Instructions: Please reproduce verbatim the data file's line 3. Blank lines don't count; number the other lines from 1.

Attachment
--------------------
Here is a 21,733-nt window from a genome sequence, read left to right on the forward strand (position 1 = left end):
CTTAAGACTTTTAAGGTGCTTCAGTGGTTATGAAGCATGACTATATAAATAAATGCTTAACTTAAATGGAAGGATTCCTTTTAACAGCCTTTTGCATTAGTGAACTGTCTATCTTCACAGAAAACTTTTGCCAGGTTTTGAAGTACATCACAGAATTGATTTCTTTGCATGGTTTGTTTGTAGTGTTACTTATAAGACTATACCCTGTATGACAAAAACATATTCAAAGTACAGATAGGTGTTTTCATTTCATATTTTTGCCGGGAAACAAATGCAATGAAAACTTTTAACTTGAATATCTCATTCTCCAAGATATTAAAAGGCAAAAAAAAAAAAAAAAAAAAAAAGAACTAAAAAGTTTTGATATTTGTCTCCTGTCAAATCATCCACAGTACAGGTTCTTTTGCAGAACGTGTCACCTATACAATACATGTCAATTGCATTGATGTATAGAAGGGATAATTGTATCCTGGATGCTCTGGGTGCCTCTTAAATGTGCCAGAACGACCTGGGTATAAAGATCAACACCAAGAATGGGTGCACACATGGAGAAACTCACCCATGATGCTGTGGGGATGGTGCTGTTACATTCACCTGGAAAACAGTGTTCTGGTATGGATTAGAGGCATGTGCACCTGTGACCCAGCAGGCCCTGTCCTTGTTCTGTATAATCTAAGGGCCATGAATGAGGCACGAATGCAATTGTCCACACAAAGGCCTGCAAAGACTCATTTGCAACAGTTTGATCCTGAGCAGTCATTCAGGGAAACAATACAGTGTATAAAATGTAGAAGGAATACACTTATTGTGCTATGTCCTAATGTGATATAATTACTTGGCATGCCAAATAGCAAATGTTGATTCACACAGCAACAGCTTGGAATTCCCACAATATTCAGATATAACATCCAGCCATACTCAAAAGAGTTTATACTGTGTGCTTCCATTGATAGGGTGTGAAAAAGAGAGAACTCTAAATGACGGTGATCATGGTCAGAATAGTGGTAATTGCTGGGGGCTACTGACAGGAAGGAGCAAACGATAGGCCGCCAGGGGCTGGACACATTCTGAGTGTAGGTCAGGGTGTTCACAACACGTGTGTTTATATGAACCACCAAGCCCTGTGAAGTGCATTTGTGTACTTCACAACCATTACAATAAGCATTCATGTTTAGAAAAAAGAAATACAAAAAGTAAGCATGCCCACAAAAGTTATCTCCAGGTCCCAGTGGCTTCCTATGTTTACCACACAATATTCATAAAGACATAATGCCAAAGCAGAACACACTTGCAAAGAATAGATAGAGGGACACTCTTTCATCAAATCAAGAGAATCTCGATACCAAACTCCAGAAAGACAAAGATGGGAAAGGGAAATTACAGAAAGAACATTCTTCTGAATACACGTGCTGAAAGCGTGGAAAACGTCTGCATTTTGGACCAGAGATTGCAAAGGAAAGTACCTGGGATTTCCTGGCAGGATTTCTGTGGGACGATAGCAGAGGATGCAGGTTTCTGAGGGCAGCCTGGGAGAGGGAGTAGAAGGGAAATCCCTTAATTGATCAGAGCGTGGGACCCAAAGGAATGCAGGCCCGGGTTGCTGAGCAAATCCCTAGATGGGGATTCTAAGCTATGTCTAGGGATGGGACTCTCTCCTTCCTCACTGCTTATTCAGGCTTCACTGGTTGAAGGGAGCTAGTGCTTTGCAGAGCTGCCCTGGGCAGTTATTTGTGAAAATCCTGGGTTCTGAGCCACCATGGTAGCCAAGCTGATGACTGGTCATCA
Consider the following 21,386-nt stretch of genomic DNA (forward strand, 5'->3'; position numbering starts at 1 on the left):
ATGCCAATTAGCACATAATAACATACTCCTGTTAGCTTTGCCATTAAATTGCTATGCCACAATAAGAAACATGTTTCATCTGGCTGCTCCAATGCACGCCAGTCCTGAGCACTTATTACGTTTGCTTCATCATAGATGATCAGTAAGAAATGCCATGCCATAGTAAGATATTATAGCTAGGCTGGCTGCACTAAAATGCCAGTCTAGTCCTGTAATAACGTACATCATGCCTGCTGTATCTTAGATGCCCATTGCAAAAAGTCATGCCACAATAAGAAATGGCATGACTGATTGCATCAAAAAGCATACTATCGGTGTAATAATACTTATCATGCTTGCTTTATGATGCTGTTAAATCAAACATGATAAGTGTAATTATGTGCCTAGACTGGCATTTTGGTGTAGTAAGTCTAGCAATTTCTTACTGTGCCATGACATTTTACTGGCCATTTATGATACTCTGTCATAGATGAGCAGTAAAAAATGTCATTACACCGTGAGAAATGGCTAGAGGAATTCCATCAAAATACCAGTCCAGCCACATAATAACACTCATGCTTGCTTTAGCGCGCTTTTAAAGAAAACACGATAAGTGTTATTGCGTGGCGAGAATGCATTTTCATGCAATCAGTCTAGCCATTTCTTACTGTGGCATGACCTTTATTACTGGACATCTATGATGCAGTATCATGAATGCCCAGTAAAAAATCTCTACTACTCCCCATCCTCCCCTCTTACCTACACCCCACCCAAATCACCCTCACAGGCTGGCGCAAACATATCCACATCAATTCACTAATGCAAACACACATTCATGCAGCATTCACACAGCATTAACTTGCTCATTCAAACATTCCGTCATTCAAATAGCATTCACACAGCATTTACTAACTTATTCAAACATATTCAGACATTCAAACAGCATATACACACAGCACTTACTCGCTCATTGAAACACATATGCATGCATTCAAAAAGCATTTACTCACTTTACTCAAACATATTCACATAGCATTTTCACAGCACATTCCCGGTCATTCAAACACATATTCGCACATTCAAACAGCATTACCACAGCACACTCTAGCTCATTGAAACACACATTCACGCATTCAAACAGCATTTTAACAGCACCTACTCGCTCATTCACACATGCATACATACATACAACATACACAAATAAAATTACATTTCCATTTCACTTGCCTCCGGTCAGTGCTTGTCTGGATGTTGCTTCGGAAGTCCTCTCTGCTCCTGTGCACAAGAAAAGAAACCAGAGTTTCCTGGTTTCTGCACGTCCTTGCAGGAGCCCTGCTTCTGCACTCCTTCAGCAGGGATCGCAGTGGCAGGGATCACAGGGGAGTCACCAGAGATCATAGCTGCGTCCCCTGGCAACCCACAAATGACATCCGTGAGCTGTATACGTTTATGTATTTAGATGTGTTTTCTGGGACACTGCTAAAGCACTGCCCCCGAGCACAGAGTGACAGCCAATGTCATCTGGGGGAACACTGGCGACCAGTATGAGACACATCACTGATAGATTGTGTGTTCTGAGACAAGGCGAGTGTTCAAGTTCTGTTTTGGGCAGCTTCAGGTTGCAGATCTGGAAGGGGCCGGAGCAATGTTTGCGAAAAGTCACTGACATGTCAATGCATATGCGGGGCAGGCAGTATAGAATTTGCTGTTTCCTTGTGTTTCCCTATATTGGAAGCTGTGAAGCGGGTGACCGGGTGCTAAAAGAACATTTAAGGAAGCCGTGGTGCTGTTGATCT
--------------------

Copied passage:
Consider the following 21,386-nt stretch of genomic DNA (forward strand, 5'->3'; position numbering starts at 1 on the left):